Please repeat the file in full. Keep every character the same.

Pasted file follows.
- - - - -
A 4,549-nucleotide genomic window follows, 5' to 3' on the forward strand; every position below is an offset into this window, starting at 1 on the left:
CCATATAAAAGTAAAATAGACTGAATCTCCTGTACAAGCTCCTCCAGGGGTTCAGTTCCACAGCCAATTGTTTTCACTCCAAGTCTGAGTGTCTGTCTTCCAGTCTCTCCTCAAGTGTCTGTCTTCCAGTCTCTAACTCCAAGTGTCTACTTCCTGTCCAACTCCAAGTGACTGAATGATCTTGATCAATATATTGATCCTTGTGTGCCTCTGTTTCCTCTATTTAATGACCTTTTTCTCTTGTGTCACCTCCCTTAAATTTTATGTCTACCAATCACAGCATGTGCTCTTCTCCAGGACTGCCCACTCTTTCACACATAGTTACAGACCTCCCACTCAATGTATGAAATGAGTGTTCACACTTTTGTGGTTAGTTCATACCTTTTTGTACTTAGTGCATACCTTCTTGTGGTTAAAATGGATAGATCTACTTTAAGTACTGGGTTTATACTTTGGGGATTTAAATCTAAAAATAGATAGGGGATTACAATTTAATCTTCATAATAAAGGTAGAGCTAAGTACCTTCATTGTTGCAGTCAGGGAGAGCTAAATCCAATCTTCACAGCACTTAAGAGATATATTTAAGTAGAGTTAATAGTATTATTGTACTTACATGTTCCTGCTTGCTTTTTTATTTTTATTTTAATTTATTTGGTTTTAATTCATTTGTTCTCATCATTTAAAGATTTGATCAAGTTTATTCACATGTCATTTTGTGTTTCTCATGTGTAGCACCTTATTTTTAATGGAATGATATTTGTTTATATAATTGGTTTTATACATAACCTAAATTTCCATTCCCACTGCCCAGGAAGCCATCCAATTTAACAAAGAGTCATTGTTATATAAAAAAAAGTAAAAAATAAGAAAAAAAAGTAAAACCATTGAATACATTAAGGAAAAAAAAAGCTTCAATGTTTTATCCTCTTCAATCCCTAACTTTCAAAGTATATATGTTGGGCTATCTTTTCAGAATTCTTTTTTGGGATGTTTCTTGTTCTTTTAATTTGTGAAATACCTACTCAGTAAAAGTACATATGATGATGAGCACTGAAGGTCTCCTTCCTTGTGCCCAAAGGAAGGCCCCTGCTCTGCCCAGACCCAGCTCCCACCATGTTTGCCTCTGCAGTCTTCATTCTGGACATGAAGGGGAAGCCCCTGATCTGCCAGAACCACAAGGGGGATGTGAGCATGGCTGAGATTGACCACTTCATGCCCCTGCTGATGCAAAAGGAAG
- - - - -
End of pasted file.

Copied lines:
A 4,549-nucleotide genomic window follows, 5' to 3' on the forward strand; every position below is an offset into this window, starting at 1 on the left:
CCATATAAAAGTAAAATAGACTGAATCTCCTGTACAAGCTCCTCCAGGGGTTCAGTTCCACAGCCAATTGTTTTCACTCCAAGTCTGAGTGTCTGTCTTCCAGTCTCTCCTCAAGTGTCTGTCTTCCAGTCTCTAACTCCAAGTGTCTACTTCCTGTCCAACTCCAAGTGACTGAATGATCTTGATCAATATATTGATCCTTGTGTGCCTCTGTTTCCTCTATTTAATGACCTTTTTCTCTTGTGTCACCTCCCTTAAATTTTATGTCTACCAATCACAGCATGTGCTCTTCTCCAGGACTGCCCACTCTTTCACACATAGTTACAGACCTCCCACTCAATGTATGAAATGAGTGTTCACACTTTTGTGGTTAGTTCATACCTTTTTGTACTTAGTGCATACCTTCTTGTGGTTAAAATGGATAGATCTACTTTAAGTACTGGGTTTATACTTTGGGGATTTAAATCTAAAAATAGATAGGGGATTACAATTTAATCTTCATAATAAAGGTAGAGCTAAGTACCTTCATTGTTGCAGTCAGGGAGAGCTAAATCCAATCTTCACAGCACTTAAGAGATATATTTAAGTAGAGTTAATAGTATTATTGTACTTACATGTTCCTGCTTGCTTTTTTATTTTTATTTTAATTTATTTGGTTTTAATTCATTTGTTCTCATCATTTAAAGATTTGATCAAGTTTATTCACATGTCATTTTGTGTTTCTCATGTGTAGCACCTTATTTTTAATGGAATGATATTTGTTTATATAATTGGTTTTATACATAACCTAAATTTCCATTCCCACTGCCCAGGAAGCCATCCAATTTAACAAAGAGTCATTGTTATATAAAAAAAAGTAAAAAATAAGAAAAAAAAGTAAAACCATTGAATACATTAAGGAAAAAAAAAGCTTCAATGTTTTATCCTCTTCAATCCCTAACTTTCAAAGTATATATGTTGGGCTATCTTTTCAGAATTCTTTTTTGGGATGTTTCTTGTTCTTTTAATTTGTGAAATACCTACTCAGTAAAAGTACATATGATGATGAGCACTGAAGGTCTCCTTCCTTGTGCCCAAAGGAAGGCCCCTGCTCTGCCCAGACCCAGCTCCCACCATGTTTGCCTCTGCAGTCTTCATTCTGGACATGAAGGGGAAGCCCCTGATCTGCCAGAACCACAAGGGGGATGTGAGCATGGCTGAGATTGACCACTTCATGCCCCTGCTGATGCAAAAGGAAG